I liked it better when you lied.
I’m a marketer. In the ’60s and ’70s we targeted our advertising using numbers given to us by ratings services such as Arbitron or Nielsen. Ratings services provided the best information we had at the time to understand what you, the television viewer, were watching. There was a problem, though. The rating services were flawed, and we knew it. The services relied heavily on viewer surveys to determine their statistics. In effect, they asked you what you were watching.
The problem in their asking you was that you lied. You might have been watching “Hee Haw,” but you wrote “Face the Nation” in your diary. Or you might have been watching, “Dukes of Hazzard,” but you wrote that you were watching “60 Minutes.”
The surveys were anonymous, but you wanted people to think better of you, and you fudged the books to make your viewing habits appear better.
The ratings services tried to compensate for this tendency, but the bias toward better-quality programming remained. Networks relied on this information as well, so this bias toward better programming positively affected the quality of programs they developed.
They thought you liked better shows, so they gave you more “Hill Street Blues” and “St. Elsewhere,” instead of more shows such as “The Partridge Family.”
Fast-forward to today. Today, no one asks you what you are watching because we already know. We have very precise statistics on every minute of your cable viewing habits. There’s no guessing involved. So today, in effect, everyone votes daily with their remote control.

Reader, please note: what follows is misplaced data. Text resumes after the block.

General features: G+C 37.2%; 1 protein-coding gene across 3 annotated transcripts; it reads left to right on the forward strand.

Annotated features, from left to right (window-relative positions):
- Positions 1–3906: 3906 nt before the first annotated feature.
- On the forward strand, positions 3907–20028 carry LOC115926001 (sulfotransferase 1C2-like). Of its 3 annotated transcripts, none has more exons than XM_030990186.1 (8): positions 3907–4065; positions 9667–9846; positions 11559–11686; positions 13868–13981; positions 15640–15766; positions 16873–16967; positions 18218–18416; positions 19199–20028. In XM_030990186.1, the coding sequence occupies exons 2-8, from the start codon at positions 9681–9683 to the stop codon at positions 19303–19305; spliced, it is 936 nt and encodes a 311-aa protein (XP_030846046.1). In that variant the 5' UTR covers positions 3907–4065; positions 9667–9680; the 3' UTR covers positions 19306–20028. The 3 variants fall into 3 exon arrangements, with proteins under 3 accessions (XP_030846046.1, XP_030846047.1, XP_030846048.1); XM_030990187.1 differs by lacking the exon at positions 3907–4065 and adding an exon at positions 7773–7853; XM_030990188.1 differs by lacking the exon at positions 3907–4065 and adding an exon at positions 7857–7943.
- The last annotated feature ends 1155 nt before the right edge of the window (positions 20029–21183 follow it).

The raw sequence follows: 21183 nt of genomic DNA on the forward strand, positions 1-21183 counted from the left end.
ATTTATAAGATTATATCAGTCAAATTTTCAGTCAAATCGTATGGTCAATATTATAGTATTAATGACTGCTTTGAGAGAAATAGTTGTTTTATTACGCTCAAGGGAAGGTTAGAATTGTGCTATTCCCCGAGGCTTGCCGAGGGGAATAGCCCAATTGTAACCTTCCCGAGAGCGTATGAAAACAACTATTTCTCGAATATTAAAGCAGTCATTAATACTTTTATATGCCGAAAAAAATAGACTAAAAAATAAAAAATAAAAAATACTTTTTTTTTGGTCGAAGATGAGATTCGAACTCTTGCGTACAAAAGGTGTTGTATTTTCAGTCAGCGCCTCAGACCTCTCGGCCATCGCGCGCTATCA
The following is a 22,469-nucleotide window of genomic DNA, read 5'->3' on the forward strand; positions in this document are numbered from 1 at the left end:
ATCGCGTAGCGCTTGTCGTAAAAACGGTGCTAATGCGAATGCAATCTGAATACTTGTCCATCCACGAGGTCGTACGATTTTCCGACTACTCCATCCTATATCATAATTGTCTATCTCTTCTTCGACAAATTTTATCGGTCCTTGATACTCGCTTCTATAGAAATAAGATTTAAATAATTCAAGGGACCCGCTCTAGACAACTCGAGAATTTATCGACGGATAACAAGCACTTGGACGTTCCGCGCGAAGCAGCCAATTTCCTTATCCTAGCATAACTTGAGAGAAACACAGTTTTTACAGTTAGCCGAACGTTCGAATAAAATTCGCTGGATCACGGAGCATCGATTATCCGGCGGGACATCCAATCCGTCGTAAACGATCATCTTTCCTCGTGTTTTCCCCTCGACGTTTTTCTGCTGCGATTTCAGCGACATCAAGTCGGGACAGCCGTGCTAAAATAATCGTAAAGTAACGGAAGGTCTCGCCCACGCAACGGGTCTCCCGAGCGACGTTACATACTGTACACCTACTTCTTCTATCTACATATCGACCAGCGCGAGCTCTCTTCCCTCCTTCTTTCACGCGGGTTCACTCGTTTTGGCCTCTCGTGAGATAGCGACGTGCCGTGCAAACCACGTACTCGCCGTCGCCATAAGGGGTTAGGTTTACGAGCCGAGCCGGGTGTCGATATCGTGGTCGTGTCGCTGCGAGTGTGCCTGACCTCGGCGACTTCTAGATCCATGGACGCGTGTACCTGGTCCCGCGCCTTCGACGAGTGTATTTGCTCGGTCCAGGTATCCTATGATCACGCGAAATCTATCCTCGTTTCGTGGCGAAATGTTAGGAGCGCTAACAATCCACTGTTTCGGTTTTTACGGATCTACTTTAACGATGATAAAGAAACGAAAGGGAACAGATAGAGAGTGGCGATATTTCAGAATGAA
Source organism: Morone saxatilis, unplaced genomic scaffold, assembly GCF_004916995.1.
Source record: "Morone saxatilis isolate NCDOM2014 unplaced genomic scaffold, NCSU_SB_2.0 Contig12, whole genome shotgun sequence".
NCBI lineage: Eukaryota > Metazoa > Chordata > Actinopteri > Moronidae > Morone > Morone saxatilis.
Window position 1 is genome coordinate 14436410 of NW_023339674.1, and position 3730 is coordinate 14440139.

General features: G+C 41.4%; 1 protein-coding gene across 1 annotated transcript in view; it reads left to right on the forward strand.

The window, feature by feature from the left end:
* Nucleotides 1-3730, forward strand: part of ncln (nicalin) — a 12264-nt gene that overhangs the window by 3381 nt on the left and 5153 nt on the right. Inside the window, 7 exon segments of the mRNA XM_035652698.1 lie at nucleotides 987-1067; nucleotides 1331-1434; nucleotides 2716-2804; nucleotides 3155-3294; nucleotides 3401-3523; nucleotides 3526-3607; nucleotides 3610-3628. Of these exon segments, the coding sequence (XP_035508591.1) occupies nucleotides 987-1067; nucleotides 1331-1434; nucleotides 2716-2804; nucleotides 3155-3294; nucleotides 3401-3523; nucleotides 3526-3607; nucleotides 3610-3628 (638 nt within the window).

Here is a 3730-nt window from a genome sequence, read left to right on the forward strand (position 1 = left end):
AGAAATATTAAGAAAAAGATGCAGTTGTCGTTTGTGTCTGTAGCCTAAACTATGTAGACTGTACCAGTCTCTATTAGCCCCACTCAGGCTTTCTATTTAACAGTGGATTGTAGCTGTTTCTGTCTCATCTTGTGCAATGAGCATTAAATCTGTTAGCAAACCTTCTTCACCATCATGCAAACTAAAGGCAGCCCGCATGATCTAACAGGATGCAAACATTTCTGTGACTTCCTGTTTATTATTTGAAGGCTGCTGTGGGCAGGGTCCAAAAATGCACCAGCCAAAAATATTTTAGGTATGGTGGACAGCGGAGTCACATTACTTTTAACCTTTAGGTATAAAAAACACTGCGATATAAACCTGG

And that’s not our only source of precise information. We gain insight on why you like programs by tracking you on the Internet, listening to what you say about them on Facebook, Twitter and even your email.
So if you like “The Real Housewives of Bevery Hills” and you never miss an episode, we are glad to provide “The Real Housewives of Atlanta” and “The Real Housewives of New Jersey.” And if a particularly disgusting episode of “The Real Housewives of New Jersey” really lights your buttons, well, we will put “Jersey Shore” into development.
We’ve reached the point that America is getting precisely what it wants in entertainment programming, and it’s not pretty.
I’m not elitist. I think you should watch what you like, but I believe we become what we watch. I want you to understand that when you elect to watch poor programming today, in a very real way, you are voting for worse programming tomorrow.
We could all aim a bit higher in what we choose to watch, and as a group, we would certainly be better for it.